Oscar (and Andrew and others):
(The lid is off the worm can ...) Scroll to the bottom for the short answer, or read on for the reasoning behind it.
"Possession" or "possessive case" doesn't necessarily imply simple "ownership" in the common sense of that term; rather, it can imply a whole range of associations
: e.g. "the boys' school" is a school for
boys, but is not owned by them; "the car's shine" is not possessed by the car, but is a quality
of it nonetheless (an inanimate object can't own things); "Reader's Digest" is a digest for
the reader, not possessed by her/him; "the dog's owner" does not imply that the dog possesses its owner, but there is an implied association
(on the other hand, a cat always
possesses its owner!).
So it is,
I'm afraid, necessary to have the apostrophe in our "owners' group" - unless we wish to risk the ridicule of pedants (me - a pedant!
). And I assure you, it would happen. One observation I've made over the years is that generally (there are of course exceptions) the level and style of written English on M-B forums is more "aware", more "educated", than the average on forums for commoner marques. I make no value-judgements by that statement, but merely pass on my observations.
Sometimes you'll see no apostrophe in the official name of an organisation: e.g. "Lismore Workers Club" (where in ordinary usage - where one's not referring to an official name - it would certainly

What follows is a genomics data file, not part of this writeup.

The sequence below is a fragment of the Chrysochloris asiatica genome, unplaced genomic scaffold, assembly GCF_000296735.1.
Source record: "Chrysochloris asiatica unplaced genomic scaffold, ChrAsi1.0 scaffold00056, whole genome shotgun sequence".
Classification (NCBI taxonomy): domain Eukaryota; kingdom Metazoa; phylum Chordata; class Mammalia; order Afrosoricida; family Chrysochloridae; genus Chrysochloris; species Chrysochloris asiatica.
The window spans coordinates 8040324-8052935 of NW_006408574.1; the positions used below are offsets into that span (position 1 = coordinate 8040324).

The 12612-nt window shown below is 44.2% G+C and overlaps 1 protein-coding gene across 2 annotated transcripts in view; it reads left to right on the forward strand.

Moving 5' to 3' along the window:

be "workers' club" - but that's because organisations, businesses, churches, etc. may spell and punctuate their names as they choose (regardless of traditional or "correct" usage). Most such apostropheless names are, however, the result of ignorance in the first place; they just can't be affordably changed once registered and operational.
Another usage that often leads to confusion is that of "sports coat", "sports car", "sports venue"; these, however, are not "possessives", but rather "sports" in such instances is acting as an adjective: a coat (or car, or venue) of the type
"sports". No apostrophe is necessary.
That reasoning cannot
be applied, however, to "owners" in the sense we wish to use it, because the "use it adjectivally" (as in the "sports" example above) does not
apply to people or people-describing words - into which category falls our "owners".
There's rarely a simple, straightforward answer in language usage - and logic, in the sense we understand it - rarely applies; this is, after all, English, the most illogical language in the entire world's collection of 6,000+. It is also the most expressive by far, with a basic
lexicon of over 600,000 words (extrapolates to closer to two million when variants are considered); the next richest lexicon is French, with about 150,000. It's because we have more words for expressing finer shades of meaning that we need fewer of them to say the same thing a French or an Italian person would.
Anyway, back to the question at hand: Yes, it does need to be OWNERS' GROUP.